It certainly won’t console fans of Pinot Noir and Chardonnay, but several appellations have seen their prices soar in recent years, with some variation. Everyone will undoubtedly think of Bordeaux where the phenomenon began in 1995 and saw a steep increase with the 2000 vintage being the magic number. Since then, it hasn’t really slowed, even if in reality this inflation concerns only around fourty properties, masking the fact that most of the lovely Bordeaux wines have undergone price increases at quite a reasonable rate. Among other French vineyards, Châteauneuf-du-Pape comes to mind in the Rhône valley, but also the northern Rhône where winemakers have brought their figures right up. For wine lovers, there are unfortunately very few regions that have bucked this trend – there are several small appellations in the South-West, the southern Rhône apart from Châteauneuf, a significant proportion of the Loire Valley, Languedoc and Provence (most Bandols for example).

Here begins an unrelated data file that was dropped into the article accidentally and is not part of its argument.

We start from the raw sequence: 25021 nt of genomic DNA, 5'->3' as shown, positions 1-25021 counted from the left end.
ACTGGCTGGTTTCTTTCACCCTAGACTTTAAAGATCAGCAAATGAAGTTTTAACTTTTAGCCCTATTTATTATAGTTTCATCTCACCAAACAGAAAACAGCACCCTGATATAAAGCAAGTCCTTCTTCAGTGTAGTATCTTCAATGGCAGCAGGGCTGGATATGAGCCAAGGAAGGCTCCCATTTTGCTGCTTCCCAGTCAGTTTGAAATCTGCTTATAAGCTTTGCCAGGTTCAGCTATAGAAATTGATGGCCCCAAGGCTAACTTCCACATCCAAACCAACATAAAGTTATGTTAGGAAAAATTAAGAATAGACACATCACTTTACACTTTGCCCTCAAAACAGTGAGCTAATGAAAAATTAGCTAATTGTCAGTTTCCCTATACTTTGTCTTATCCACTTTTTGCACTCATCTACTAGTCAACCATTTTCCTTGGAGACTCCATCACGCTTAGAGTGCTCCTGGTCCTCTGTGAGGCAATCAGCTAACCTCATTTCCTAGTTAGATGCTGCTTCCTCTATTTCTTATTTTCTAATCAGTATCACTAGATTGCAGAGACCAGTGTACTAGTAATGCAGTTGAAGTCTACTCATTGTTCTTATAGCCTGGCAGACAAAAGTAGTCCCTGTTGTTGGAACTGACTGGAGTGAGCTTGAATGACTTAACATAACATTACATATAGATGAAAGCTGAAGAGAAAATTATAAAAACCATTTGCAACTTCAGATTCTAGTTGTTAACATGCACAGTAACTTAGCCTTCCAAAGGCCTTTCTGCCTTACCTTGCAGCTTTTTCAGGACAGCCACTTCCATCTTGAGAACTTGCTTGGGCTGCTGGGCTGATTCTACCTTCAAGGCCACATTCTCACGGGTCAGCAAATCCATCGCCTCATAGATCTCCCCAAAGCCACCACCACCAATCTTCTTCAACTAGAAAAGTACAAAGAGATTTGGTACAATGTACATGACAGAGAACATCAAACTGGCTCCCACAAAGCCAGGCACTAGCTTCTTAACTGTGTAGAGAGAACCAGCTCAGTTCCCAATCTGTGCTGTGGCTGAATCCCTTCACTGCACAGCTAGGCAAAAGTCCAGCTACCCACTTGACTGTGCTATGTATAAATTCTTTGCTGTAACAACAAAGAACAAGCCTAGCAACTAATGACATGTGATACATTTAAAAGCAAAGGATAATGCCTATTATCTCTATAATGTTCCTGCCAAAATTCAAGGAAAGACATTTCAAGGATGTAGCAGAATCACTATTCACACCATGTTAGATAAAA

There are several explanations for these rises in price. The first is linked to the globalisation of demand and the fact of new consumerist countries emerging, notable in Asia. This increased demand in the face of stable production of quality wines has automatically led to higher prices. The second reason is the increase in quality and in the level of work carried out in the great majority of vineyards. Even if we know that the actual cost of a bottle is not decisive in its market price, it is still true that for appellations thus far priced at a reasonable level, a shift in several domains towards organic and biodynamic production has played a slightly inflationist role. Burgundy is especially susceptible to this phenomenon where the vineyard is not only extremely fragmented, but also often dispersed between Côte de Nuits to the north and Côte de Beaune to the south, with a single domain growing vines in several appellations. These are conditions which affect the actual price, even if this remains only a modest percentage of the final price paid by the consumer, particularly in the case of bottles going for over €40 or €60…